Spring cleaning: 6 tips on how to keep your home limescale free
- Mums Tips
- Parenting Skills
- Published on Friday, 26 February 2021 14:23
- Last Updated on 26 February 2021
- Monica Costa
- 0 Comments
As a nation that’s renowned for loving a hot brew, the winter months are key for the use of hot water. Household appliances and plumbing are under more pressure with limescale lurking and becoming a nuisance. Once hard water is heated it creates a chalky off-white crust that creates limescale that is hard to clean off and makes appliances look tired and worn. Limescale can be found in kettles, irons, dishwashers, shower heads, boilers and pipes.
While it might seem dreadful, reducing or getting rid of limescale doesn’t need to take hours of hard labour scrubbing. From grimy irons to annoying residue in your morning brew, limescale can be easily managed with these handy tips:
Use a descaling product
Did you know that limescale build up starts from the first time you use your appliance? Oust All Purpose Descaler works in just 10 minutes to remove 100% of all limescale on a range of small household appliances including kettles, irons, coffee machines – to name a few. Just pop it in the appliance and let it do the hard work for you. The key to preventing limescale damage is regular descaling of appliances or surfaces. If you live in a hard water area it is advised to descale every three months, and every six months in soft water areas.
Vinegar isn’t just for chips
Build-up of limescale on chrome fixtures like taps and shower heads can cause dullness and if left untreated chipping or peeling. Fill a plastic bag with white vinegar and attach it to the affected area. Ensure the area that requires attention is soaked so it is able to dissolve the limescale. Return in 10 to 15 minutes and see the surface shine. For stubborn stains, soak the limescale for at least an hour or overnight.
Malt vinegar, in particular, can be used to descale the kettle. Pour some white vinegar with water to the kettle and bring it to boil. Turn it off and allow the mixture to stay in the kettle for 30 minutes to an hour. Once you’re done, empty it and fill it with fresh water. Boil the kettle a few times to ensure there’s no lingering taste of vinegar.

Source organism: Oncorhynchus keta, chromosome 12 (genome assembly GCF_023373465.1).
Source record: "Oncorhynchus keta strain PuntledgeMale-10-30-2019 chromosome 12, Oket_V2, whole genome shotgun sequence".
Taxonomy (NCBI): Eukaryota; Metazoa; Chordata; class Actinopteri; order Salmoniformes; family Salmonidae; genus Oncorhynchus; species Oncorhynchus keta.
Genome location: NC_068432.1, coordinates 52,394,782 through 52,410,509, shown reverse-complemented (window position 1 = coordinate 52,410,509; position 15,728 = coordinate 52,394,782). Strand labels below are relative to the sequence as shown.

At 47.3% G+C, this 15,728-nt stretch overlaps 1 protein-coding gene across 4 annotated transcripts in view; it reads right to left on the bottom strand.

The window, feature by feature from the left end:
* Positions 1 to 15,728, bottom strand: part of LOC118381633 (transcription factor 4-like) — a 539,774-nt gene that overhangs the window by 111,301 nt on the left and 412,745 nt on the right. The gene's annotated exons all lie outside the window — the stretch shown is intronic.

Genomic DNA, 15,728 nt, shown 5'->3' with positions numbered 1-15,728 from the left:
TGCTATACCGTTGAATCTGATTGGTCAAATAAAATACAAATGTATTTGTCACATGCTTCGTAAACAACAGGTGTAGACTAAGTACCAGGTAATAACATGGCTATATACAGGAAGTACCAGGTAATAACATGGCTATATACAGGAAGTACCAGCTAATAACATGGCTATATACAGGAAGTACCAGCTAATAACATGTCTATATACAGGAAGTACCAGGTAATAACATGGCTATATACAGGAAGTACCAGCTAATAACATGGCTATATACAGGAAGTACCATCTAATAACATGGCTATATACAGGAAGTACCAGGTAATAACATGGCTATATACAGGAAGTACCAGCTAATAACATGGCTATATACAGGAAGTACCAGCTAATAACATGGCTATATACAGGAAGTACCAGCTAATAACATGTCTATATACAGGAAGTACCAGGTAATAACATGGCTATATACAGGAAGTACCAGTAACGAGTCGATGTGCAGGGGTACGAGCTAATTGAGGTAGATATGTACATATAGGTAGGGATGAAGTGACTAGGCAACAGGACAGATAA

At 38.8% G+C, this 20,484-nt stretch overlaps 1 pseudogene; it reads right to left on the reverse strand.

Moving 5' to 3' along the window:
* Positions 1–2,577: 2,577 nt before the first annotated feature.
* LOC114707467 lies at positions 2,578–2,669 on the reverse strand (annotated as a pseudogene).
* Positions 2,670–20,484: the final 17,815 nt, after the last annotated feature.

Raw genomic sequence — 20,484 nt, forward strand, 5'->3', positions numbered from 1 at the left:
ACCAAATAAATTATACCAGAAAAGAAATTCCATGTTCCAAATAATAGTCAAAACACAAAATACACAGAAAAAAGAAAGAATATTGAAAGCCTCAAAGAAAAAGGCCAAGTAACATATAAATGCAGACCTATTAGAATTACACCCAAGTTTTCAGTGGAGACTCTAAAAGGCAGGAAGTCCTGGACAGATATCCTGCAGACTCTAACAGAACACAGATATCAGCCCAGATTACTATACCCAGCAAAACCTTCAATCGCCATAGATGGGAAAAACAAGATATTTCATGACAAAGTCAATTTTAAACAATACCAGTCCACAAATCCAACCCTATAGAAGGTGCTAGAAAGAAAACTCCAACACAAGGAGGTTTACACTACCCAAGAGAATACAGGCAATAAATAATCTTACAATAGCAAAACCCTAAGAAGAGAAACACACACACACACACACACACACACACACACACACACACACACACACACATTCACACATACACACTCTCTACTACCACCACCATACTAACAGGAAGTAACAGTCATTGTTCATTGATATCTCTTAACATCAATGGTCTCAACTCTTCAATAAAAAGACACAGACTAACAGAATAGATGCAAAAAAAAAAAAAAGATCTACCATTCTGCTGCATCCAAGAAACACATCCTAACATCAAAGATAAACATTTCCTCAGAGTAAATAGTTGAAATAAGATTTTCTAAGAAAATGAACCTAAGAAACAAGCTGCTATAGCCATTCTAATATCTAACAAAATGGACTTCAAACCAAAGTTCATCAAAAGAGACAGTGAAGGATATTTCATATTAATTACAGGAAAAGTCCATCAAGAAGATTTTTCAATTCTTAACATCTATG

Drain your heater
Limescale is produced by the heating of hard water and therefore can form in your hot water heater. By draining the tank a couple of times each year along with regulating or lowering the water temperature can help avoid build-ups of limescale.
Purify your water before boiling
Shockingly, Brits swallow 338,000 kilos* of flaky limescale in their hot drinks each year as a nation. If you’re sick of the little flakes of limescale in your morning coffee and just want to enjoy your cuppa, pre-treat the water by boiling it or by using a purifying filter. This will remove some of the minerals from the water that cause limescale. Another tip is to empty out your kettle once you’ve finished using it as leftover water encourages build up of limescale.
Put a lemon in it
Lemons can be used to get rid of limescale around various parts of the house. It also leaves a refreshing smell once you’re done using it. For taps and shower heads, use half a lemon and wedge it onto the affected area for a few hours.
Tackle limescale in your kettle by filling it with water and small pieces of lemon. Boil the kettle with the lemon and water inside and leave it for an hour. Rise the kettle with clean water, and it should be good to go.
Use baking soda
Removing stains from your shower glass can be tricky but can be done by combining white vinegar and baking soda in a spray bottle. Let the mixture sit on the glass for a few minutes then wipe with a clean cloth or paper towel. For any stubborn spots, make a thick paste of baking soda and water and apply it to the affected areas and leave it there for a few minutes. Then rise well and wipe dry.
If you don’t have baking soda, make a solution with half vinegar and water and spray on your shower screen.
Monica Costa founded London Mums in September 2006 after her son Diego’s birth together with a group of mothers who felt the need of meeting up regularly to share the challenges and joys of motherhood in metropolitan and multicultural London. London Mums is the FREE and independent peer support group for mums and mumpreneurs based in London https://londonmumsmagazine.com and you can connect on Twitter @londonmums